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Editor’s Note: We’re looking for Long Islanders who have adopted unique housing or lifestyle situations to deal with LI’s cost of living. If you — or someone you know — have a story to tell, email kimberly.yuen@newsday.com.

How they cut back on trash

From straws to tampons, there’s a “zero waste” alternative for almost every disposable item out there. Here are some favorite reusable and eco-friendly products that the Lentinis use to help them become more sustainable:

  • They’ve swapped out non-biodegradable plastic toothbrushes for compostable bamboo toothbrushes
  • They use package-free shampoo, deodorant and toothpaste made with natural ingredients
  • To replace plastic wrap, they use a reusable food wrap made with beeswax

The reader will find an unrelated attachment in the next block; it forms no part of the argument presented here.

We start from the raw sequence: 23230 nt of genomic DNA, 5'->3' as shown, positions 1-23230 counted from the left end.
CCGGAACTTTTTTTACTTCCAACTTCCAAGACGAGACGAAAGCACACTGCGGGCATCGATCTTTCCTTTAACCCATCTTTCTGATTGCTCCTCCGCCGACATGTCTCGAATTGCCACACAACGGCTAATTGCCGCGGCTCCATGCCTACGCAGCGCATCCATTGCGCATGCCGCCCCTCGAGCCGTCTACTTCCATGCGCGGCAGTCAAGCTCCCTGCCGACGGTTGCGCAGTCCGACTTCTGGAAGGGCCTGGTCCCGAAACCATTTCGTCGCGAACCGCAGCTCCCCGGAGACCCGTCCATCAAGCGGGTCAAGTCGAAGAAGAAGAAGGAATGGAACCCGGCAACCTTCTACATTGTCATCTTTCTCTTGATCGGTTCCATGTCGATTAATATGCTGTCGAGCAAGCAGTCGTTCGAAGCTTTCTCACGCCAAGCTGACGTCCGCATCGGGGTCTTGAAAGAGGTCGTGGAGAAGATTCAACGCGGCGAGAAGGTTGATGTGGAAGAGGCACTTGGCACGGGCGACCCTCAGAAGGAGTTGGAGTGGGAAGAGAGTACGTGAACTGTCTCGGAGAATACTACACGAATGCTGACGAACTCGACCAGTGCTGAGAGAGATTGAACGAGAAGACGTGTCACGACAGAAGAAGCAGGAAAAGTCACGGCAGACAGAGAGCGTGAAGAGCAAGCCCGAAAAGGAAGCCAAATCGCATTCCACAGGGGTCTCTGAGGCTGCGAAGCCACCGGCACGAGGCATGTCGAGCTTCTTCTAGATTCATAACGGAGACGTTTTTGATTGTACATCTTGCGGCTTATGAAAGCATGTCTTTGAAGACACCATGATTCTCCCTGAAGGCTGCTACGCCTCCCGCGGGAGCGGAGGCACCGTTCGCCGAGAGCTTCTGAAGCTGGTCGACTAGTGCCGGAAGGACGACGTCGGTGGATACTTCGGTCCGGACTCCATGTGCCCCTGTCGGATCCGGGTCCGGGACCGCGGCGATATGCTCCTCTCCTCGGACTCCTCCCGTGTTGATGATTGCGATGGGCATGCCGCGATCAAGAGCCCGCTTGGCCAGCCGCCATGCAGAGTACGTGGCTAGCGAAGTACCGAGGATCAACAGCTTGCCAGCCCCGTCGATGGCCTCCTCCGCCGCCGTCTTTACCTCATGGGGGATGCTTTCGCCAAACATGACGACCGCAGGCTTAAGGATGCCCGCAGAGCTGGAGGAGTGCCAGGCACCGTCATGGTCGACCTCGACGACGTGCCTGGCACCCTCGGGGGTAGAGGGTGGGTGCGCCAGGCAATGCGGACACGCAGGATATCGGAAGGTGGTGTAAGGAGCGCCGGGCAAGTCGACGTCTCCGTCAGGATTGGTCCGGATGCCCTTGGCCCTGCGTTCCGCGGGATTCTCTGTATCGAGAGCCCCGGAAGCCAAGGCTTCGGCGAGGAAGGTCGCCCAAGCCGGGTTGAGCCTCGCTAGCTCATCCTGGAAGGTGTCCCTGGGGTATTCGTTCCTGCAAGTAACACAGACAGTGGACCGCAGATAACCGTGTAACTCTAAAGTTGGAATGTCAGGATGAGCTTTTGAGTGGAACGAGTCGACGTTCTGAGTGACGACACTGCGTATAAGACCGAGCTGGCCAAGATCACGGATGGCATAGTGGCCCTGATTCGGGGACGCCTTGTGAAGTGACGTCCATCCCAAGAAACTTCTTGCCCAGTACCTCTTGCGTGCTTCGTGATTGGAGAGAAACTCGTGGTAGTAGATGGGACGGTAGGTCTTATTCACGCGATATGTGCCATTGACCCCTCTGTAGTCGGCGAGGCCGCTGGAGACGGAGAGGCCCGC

• Instead of the plastic produce bags at the grocery store, they use (and use again) bags made of cloth
  • They use a stainless steel container to bring home leftovers and when ordering takeout food
  • An alternative to disposable pads and tampons, Nicole uses a menstrual cup and “period-proof” underwear
  • Nicole’s cosmetic kit consists of toxin-free, cruelty-free makeup with sustainable packaging
  • Her favorite face lotion is made by a woman in Brooklyn who offers it in reusable glass jars with no chemicals
  • For laundry, they use a washing bag that filters out the plastic fibers released from clothing during washing. Their detergent is also package-free and made of natural ingredients
  • They’ve ditched plastic straws and use ones made of glass instead